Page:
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All About Food: What do you know about the fish you eat?

July 21, 2010|By Elle Harrow and Terry Markowitz
  • Adam Halaby shows fresh frozen King Crab legs at the Laguna Beach Farmer's Market Saturday.
Adam Halaby shows fresh frozen King Crab legs at the Laguna… (Don Leach, HB Independent )

Whitewashing: glossing over or covering up vices, crimes, scandals or to exonerate by means of a perfunctory investigation or through biased presentation of data.

Greenwashing: the practice of companies disingenuously spinning their products and policies as environmentally friendly.

Bluewashing: the accusation that some purveyors of fish are making misleading claims as to the "eco-credentials" of their wares.

As if it's not difficult enough to figure out what is safe to eat lately, we now have to contend with misrepresentation of so-called facts about the sustainability and healthfulness of comestible fish. We hadn't even heard of "greenwashing" when the term "bluewashing" was coined. It appears that we not only have to figure out which fish are okay to eat and which are not, based on marketing claims; now we have to know which marketers are lying to us or at least providing us with incomplete, inaccurate or misleading information. To really know if a fish is healthy and sustainable, you would have to know the species, the location of its capture and the fishing or farming method used. At this point, labels don't tell us what we need to know.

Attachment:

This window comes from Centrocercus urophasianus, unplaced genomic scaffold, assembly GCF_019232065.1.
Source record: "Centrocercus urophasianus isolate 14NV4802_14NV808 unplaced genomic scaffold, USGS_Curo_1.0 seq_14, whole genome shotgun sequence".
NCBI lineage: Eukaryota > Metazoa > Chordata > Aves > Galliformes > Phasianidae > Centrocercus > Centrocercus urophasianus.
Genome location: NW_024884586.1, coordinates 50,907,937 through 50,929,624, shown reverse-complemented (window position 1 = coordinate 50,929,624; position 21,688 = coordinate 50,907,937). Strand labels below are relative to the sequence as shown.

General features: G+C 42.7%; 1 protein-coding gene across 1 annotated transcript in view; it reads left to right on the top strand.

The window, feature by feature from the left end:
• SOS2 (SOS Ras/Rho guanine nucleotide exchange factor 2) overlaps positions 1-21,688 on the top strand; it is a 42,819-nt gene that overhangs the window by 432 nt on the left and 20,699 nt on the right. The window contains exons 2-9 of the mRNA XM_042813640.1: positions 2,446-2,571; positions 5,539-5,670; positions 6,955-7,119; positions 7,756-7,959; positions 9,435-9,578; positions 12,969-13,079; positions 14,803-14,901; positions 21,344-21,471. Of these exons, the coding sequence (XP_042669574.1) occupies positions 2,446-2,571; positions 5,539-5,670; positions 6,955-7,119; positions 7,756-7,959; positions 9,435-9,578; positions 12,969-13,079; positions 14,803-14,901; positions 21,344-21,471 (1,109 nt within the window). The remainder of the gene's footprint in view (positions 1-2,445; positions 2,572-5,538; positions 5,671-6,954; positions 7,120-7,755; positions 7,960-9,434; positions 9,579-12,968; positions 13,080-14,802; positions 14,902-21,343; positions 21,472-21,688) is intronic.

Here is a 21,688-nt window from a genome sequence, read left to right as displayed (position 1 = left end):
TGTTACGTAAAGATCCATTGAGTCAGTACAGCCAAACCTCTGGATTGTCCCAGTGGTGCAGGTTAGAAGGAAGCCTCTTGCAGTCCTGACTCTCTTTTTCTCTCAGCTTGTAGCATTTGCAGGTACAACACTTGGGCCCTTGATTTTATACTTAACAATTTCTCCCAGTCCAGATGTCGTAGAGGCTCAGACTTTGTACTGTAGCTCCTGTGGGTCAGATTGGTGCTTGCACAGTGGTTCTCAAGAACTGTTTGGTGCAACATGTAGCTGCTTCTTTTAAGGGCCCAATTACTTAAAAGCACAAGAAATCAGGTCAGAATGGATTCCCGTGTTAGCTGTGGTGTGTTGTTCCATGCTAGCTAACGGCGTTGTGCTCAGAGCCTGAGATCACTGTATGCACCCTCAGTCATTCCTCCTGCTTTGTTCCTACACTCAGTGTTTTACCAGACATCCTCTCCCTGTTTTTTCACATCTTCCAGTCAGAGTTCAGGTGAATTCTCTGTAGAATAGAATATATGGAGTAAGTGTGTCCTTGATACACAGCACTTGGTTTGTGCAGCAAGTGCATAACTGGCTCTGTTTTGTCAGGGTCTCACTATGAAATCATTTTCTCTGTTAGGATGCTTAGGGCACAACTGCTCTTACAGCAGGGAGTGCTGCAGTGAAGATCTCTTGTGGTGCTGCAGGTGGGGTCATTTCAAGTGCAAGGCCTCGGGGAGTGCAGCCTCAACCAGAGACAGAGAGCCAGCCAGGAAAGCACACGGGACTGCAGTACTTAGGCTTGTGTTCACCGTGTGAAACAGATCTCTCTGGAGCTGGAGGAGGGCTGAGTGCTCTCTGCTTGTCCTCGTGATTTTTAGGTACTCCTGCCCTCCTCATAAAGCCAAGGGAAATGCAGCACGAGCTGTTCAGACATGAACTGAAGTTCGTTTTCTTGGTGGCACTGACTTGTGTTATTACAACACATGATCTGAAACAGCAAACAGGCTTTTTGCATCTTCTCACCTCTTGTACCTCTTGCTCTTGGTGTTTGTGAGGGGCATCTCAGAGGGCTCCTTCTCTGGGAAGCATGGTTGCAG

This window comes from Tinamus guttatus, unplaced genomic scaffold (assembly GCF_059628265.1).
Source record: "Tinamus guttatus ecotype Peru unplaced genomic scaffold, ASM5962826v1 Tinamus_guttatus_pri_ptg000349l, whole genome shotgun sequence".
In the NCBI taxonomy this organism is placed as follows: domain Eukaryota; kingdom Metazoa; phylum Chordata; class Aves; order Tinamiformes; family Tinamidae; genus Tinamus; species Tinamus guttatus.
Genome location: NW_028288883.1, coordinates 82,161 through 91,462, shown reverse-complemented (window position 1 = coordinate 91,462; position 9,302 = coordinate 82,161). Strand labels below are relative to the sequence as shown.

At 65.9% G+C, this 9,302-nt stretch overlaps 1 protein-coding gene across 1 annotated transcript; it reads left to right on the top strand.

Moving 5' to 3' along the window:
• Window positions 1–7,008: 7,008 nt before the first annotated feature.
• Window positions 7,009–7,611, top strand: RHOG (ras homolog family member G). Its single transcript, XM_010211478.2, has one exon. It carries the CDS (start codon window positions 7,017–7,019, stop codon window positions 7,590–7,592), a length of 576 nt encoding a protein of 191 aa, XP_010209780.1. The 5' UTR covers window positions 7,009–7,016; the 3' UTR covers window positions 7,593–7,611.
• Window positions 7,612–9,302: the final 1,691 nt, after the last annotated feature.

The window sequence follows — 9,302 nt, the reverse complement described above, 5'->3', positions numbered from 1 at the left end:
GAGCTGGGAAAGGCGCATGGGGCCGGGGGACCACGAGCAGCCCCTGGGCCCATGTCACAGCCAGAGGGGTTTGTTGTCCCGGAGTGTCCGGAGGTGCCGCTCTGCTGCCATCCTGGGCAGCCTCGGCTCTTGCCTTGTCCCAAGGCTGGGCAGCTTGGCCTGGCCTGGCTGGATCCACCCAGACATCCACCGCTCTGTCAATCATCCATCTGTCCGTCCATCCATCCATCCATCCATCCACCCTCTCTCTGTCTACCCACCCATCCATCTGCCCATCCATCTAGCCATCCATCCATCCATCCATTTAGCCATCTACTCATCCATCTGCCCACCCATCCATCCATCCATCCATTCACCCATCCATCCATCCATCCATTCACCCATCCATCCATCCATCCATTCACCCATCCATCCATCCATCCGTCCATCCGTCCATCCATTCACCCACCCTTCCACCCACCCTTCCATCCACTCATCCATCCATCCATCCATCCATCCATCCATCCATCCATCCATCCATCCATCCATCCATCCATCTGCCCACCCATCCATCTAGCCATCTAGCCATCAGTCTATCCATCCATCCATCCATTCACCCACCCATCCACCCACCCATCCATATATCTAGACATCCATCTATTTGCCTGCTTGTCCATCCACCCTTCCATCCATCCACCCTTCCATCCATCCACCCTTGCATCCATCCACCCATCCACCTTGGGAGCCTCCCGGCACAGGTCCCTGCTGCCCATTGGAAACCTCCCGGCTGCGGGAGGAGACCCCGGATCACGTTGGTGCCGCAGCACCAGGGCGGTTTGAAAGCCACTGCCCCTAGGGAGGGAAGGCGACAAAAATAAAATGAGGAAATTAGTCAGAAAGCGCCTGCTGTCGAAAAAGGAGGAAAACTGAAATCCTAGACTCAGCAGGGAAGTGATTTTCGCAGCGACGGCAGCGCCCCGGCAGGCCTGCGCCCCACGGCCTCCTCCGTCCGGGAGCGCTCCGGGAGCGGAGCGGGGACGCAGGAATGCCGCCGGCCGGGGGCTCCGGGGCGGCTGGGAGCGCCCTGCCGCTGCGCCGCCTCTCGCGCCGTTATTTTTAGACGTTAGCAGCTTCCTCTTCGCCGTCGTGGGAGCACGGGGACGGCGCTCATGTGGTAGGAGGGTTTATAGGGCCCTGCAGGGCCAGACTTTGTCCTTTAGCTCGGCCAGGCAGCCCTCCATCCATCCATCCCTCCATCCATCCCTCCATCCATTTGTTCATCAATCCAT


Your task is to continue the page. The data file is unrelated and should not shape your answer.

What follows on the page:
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One example of this is that in the United States, frozen filets and canned fish are only required to list the country of processing but not the actual source of the fish. Another example is the controversy about farmed versus wild salmon. Salmon farmers claim that their fish contains more omega-3s than wild salmon, so its healthier, but the Monterey Bay Aquarium Seafood Watch says to avoid salmon unless it is farmed in enclosed inland tanks. (That labeling has yet to appear.) The Seafood Watch claims that pesticides and antibiotics that some salmon farmers use remain in the fish.

One guideline is to eat non-fish-eating fish or smaller fish because their shorter lives mean they have less time to pick up toxins.

In an eco-conscious world, "sustainable" and "green" are buzzwords that sell, but there are no strict definitions for either. There is ample wiggle room to cash in on the new consciousness. Some think that "sustainable" refers to food raised with minimal environmental impact, while others suggest it is food sourced from local family farms.

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